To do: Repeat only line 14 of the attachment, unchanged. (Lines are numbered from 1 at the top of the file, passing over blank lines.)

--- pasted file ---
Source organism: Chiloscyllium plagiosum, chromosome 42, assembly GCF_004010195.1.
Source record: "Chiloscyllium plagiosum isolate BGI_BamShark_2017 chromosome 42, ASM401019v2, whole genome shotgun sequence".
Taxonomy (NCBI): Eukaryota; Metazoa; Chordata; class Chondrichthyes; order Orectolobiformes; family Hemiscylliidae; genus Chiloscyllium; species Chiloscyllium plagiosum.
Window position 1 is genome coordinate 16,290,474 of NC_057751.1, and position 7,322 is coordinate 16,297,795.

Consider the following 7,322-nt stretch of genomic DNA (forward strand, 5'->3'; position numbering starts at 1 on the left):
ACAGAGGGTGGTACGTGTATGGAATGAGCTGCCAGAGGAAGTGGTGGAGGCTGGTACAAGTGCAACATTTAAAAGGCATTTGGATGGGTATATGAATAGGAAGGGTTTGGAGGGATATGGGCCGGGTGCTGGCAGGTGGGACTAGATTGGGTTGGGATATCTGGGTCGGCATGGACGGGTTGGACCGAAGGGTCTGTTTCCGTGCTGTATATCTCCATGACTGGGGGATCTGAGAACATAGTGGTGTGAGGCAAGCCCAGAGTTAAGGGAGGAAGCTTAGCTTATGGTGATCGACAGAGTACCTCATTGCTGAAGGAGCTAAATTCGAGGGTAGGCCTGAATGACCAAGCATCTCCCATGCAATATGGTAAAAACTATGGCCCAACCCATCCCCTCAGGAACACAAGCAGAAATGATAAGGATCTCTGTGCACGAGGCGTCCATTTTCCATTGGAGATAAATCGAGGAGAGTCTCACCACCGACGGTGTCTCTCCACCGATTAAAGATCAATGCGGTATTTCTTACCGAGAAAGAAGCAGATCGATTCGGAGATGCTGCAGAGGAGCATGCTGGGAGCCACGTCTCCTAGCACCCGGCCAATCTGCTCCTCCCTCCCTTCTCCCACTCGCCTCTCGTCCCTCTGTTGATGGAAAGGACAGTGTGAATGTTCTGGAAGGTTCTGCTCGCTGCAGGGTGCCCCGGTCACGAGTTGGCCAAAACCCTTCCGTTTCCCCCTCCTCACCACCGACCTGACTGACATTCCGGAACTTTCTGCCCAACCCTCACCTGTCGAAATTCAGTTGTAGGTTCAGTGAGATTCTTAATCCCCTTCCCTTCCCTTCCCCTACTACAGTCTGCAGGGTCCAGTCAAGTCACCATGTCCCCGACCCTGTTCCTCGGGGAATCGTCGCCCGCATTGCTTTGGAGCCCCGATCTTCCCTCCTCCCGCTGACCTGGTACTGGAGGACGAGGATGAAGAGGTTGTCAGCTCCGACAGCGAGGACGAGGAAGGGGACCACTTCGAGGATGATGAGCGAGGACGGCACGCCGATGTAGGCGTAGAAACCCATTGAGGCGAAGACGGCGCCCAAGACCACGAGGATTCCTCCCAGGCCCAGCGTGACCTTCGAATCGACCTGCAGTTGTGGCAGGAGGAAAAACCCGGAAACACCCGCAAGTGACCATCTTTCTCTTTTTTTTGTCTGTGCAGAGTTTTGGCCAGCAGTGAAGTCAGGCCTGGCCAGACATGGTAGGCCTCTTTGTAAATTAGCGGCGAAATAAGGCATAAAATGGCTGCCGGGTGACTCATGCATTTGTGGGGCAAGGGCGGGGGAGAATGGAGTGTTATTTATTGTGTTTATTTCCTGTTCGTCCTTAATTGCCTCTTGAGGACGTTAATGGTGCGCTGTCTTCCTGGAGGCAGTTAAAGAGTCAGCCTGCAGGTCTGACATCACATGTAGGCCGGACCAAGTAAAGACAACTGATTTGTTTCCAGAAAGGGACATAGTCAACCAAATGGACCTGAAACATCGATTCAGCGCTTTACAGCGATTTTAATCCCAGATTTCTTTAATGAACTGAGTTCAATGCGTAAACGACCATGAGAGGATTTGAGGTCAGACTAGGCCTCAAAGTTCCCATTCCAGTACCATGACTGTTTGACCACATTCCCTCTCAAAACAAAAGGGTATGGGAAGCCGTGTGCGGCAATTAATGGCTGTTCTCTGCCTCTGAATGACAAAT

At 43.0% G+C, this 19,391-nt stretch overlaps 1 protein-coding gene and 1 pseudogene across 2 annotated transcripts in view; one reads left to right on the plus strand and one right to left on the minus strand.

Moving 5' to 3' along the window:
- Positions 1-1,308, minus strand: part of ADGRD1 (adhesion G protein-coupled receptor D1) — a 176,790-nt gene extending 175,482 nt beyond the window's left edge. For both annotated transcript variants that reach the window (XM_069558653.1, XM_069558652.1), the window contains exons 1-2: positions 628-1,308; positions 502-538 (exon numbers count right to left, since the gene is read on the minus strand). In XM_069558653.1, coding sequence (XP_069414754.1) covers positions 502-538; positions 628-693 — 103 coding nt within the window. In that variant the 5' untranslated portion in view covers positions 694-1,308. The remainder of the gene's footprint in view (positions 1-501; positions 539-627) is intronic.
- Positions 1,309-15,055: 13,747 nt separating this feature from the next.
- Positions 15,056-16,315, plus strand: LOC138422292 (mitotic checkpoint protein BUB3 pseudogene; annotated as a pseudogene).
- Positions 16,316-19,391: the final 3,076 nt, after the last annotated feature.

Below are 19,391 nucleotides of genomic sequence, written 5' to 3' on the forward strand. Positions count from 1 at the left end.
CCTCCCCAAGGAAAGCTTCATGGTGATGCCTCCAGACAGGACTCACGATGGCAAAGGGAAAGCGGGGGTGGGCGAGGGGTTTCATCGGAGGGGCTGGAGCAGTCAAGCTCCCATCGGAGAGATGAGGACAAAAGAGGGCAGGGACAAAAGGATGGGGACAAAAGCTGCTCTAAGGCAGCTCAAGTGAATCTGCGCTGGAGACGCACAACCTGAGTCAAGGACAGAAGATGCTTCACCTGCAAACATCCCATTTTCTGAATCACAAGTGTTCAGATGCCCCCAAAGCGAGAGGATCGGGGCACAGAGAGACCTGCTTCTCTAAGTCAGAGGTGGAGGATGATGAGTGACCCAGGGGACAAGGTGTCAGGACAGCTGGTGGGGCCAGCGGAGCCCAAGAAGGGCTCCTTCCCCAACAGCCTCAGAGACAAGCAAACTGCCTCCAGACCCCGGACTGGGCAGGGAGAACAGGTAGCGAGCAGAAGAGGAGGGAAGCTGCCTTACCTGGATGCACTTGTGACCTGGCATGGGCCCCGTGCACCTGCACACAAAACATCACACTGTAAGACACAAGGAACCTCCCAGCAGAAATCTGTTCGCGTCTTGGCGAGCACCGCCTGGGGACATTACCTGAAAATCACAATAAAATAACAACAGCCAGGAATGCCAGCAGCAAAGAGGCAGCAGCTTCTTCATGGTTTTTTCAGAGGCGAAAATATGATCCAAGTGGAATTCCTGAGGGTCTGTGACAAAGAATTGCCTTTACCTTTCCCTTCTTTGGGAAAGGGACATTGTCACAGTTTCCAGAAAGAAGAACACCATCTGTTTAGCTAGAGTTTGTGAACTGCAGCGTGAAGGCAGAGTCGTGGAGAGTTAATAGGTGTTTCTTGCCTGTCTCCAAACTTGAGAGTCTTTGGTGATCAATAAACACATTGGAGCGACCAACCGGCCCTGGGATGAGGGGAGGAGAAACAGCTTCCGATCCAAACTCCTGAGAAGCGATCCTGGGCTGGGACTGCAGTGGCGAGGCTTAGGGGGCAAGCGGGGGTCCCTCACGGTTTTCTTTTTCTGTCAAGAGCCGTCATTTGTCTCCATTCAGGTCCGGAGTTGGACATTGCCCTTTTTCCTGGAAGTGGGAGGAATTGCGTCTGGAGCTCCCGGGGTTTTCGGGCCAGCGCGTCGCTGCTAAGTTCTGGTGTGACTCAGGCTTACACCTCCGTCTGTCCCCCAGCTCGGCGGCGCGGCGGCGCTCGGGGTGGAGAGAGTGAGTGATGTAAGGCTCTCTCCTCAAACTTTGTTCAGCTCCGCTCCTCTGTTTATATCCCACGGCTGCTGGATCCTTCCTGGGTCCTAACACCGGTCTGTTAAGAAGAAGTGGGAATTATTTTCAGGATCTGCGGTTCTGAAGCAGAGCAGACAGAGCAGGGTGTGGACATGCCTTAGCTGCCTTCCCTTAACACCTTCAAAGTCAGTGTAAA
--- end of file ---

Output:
CCTCCCCAAGGAAAGCTTCATGGTGATGCCTCCAGACAGGACTCACGATGGCAAAGGGAAAGCGGGGGTGGGCGAGGGGTTTCATCGGAGGGGCTGGAGCAGTCAAGCTCCCATCGGAGAGATGAGGACAAAAGAGGGCAGGGACAAAAGGATGGGGACAAAAGCTGCTCTAAGGCAGCTCAAGTGAATCTGCGCTGGAGACGCACAACCTGAGTCAAGGACAGAAGATGCTTCACCTGCAAACATCCCATTTTCTGAATCACAAGTGTTCAGATGCCCCCAAAGCGAGAGGATCGGGGCACAGAGAGACCTGCTTCTCTAAGTCAGAGGTGGAGGATGATGAGTGACCCAGGGGACAAGGTGTCAGGACAGCTGGTGGGGCCAGCGGAGCCCAAGAAGGGCTCCTTCCCCAACAGCCTCAGAGACAAGCAAACTGCCTCCAGACCCCGGACTGGGCAGGGAGAACAGGTAGCGAGCAGAAGAGGAGGGAAGCTGCCTTACCTGGATGCACTTGTGACCTGGCATGGGCCCCGTGCACCTGCACACAAAACATCACACTGTAAGACACAAGGAACCTCCCAGCAGAAATCTGTTCGCGTCTTGGCGAGCACCGCCTGGGGACATTACCTGAAAATCACAATAAAATAACAACAGCCAGGAATGCCAGCAGCAAAGAGGCAGCAGCTTCTTCATGGTTTTTTCAGAGGCGAAAATATGATCCAAGTGGAATTCCTGAGGGTCTGTGACAAAGAATTGCCTTTACCTTTCCCTTCTTTGGGAAAGGGACATTGTCACAGTTTCCAGAAAGAAGAACACCATCTGTTTAGCTAGAGTTTGTGAACTGCAGCGTGAAGGCAGAGTCGTGGAGAGTTAATAGGTGTTTCTTGCCTGTCTCCAAACTTGAGAGTCTTTGGTGATCAATAAACACATTGGAGCGACCAACCGGCCCTGGGATGAGGGGAGGAGAAACAGCTTCCGATCCAAACTCCTGAGAAGCGATCCTGGGCTGGGACTGCAGTGGCGAGGCTTAGGGGGCAAGCGGGGGTCCCTCACGGTTTTCTTTTTCTGTCAAGAGCCGTCATTTGTCTCCATTCAGGTCCGGAGTTGGACATTGCCCTTTTTCCTGGAAGTGGGAGGAATTGCGTCTGGAGCTCCCGGGGTTTTCGGGCCAGCGCGTCGCTGCTAAGTTCTGGTGTGACTCAGGCTTACACCTCCGTCTGTCCCCCAGCTCGGCGGCGCGGCGGCGCTCGGGGTGGAGAGAGTGAGTGATGTAAGGCTCTCTCCTCAAACTTTGTTCAGCTCCGCTCCTCTGTTTATATCCCACGGCTGCTGGATCCTTCCTGGGTCCTAACACCGGTCTGTTAAGAAGAAGTGGGAATTATTTTCAGGATCTGCGGTTCTGAAGCAGAGCAGACAGAGCAGGGTGTGGACATGCCTTAGCTGCCTTCCCTTAACACCTTCAAAGTCAGTGTAAA